Is health reform contributing to physician burnout?

Many physicians feel burnt-out from their careers

A recent Medscape survey asked doctors of all specialties whether they experienced feelings of cynicism, loss of enthusiasm and low personal accomplishment with their work. Unfortunately, the percentage of physicians with burnout has increased since the last survey in 2013, with 46 percent overall reporting these feelings. When looking at specific specialties, the most burnt-out physicians are critical care and emergency doctors. Half of primary care physicians, family doctors, internists and general surgeons also felt burnt-out. These survey results are alarming as they reflect poor physician well-being.

Physician well-being is a burgeoning area of focus

A generation or two ago, few people talked about the physical and mental health of our doctors. However, in the last decade, researchers have begun to characterize professional burnout and associated problems. For example, physicians have one of the highest rates of suicide compared to other professions. Family physicians and internal medicine doctors are the most likely to say they would not choose their specialty again if they could redo their careers. Psychiatrists and anesthesiologists have a higher rate of substance abuse than other specialists. These studies have cast a spotlight on trying to improve physicians’ satisfaction, well-being, and mental health by addressing the unique challenges physicians face.

My residency program incorporates a wellness curriculum

Trainees face a unique set of circumstances, working long hours in stressful situations. The regulatory body for residency programs has put limits on the hours that interns and residents can work. However, simply changing our work hours is not enough to ensure our mental and physical well-being. In order to help us meet the unique challenges of being medical residents, my residency program developed a curriculum with lectures by psychologists, mediation sessions, reflective exercises and development of coping skills. Although our training is easier than that endured by physicians in the past, residents still develop depression, commit suicide and undergo divorce, and a wellness curriculum helps reduce these devastating consequences.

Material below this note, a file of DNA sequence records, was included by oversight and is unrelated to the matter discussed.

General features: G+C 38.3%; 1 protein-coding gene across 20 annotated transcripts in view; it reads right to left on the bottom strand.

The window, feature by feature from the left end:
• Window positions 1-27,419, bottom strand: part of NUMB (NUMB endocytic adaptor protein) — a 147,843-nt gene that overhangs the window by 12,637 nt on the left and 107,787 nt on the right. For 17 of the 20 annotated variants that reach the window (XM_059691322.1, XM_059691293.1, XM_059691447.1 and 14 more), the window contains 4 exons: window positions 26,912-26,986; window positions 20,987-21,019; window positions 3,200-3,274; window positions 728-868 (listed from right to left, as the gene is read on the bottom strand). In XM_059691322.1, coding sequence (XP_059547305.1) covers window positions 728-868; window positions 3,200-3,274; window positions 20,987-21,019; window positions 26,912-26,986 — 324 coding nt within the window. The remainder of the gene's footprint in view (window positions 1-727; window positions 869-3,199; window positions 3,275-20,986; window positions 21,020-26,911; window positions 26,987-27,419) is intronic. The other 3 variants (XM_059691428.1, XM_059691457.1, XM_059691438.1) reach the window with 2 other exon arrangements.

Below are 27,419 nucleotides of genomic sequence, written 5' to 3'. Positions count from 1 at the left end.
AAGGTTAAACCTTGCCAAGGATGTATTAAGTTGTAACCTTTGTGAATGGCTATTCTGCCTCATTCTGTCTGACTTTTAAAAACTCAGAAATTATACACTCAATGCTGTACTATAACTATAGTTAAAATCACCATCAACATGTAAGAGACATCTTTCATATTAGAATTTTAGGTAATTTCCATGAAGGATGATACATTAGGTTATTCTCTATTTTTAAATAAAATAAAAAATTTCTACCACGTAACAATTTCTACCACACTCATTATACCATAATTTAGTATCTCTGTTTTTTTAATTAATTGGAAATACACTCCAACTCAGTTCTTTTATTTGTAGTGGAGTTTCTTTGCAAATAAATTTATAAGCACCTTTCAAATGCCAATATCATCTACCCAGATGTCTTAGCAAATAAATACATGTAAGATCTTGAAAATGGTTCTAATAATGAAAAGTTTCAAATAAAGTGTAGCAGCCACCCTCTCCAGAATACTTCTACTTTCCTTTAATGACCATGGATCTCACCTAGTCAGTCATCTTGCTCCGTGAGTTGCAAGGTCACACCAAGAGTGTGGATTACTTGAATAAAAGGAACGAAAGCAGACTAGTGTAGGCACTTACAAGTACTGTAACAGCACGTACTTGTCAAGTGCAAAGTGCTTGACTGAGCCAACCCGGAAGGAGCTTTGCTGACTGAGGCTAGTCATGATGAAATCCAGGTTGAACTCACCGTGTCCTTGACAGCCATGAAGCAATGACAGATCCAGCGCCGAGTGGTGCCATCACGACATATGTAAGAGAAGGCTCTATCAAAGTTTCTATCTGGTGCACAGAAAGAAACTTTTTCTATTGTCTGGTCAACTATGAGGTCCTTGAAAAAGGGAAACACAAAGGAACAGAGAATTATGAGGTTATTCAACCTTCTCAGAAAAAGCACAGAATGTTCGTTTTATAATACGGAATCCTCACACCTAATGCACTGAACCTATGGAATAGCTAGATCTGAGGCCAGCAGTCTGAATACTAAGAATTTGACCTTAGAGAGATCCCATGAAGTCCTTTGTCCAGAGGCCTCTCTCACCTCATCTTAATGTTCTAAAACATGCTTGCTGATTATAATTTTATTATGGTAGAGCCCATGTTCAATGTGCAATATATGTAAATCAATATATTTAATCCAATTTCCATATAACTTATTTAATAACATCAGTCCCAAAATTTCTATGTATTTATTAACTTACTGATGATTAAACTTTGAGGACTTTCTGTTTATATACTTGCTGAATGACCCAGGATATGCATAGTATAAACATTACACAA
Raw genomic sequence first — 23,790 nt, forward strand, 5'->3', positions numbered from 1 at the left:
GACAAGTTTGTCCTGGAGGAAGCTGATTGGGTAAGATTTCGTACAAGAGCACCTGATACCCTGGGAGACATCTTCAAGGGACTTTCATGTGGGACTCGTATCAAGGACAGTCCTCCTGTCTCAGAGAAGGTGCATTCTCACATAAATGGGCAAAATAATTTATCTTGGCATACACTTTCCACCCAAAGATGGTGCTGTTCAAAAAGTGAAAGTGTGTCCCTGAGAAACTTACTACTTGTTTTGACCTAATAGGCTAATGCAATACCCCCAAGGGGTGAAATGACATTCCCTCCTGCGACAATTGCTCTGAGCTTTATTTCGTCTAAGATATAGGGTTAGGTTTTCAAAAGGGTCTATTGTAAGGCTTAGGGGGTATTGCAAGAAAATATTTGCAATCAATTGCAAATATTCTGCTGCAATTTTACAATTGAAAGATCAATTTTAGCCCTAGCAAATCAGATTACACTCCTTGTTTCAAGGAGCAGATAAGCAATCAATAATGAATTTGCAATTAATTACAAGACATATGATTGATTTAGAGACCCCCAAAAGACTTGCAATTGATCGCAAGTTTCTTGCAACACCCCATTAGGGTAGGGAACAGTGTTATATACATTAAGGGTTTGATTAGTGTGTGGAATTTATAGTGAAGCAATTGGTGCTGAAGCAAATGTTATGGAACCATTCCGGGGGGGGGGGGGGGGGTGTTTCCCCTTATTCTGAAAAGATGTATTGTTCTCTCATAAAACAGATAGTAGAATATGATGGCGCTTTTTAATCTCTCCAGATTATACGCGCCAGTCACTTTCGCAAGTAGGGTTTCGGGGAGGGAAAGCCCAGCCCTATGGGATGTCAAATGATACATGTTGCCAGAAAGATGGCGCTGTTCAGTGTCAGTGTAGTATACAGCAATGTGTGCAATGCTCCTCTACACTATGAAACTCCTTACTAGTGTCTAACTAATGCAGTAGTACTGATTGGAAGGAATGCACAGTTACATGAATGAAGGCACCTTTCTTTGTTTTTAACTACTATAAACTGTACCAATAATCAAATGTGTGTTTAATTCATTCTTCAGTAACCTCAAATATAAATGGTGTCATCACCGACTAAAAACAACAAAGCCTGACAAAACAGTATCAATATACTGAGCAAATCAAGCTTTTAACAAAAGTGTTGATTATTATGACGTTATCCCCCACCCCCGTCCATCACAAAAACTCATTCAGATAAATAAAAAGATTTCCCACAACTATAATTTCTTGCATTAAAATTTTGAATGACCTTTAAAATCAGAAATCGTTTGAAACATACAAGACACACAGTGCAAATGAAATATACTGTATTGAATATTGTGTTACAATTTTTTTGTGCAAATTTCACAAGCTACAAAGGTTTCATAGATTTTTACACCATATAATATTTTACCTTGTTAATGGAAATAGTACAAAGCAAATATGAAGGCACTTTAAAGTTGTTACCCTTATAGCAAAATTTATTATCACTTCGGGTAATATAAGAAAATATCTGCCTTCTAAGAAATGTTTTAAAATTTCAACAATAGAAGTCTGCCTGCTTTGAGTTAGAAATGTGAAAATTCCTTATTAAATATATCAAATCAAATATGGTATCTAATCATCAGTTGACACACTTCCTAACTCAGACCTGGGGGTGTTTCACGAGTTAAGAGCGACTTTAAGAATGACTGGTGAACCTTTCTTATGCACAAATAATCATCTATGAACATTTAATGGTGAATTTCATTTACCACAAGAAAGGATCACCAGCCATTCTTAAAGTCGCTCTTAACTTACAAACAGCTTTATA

Burnout is everywhere

Even in my practice, I have colleagues, trainees and supervisors who report some degree of dissatisfaction, frustration and disappointment with their work. I know some physicians who left medicine to work in industry or consulting. Most of those who are burnt out feel that paperwork, bureaucratic tasks, and insufficient reimbursement for the hours worked are the main contributing factors. Unfortunately, changes like the Affordable Care Act or implementation of computerized health care may exacerbate these causes rather than ameliorate them. In pursuing some admirable goals, we cause other unintentional negative consequences.

We need to reduce burnout and improve well-being

Physician burnout affects patient care; burnt-out physicians cannot exhibit the compassion necessary to care for patients, and they are unlikely to go above and beyond their clinical duties. There is an urgent need for research in improving physician well-being, such as training in coping mechanisms, development of mindfulness techniques and restructuring the bureaucracy of medicine. I am early in my career and still go to work with excitement, curiosity, and engagement, but I am deeply aware of the risks of this profession and hope to maintain my well-being. What are your thoughts on physician burnout?

Craig Chen is an anesthesiology resident.  This article originally appeared in The American Resident Project.

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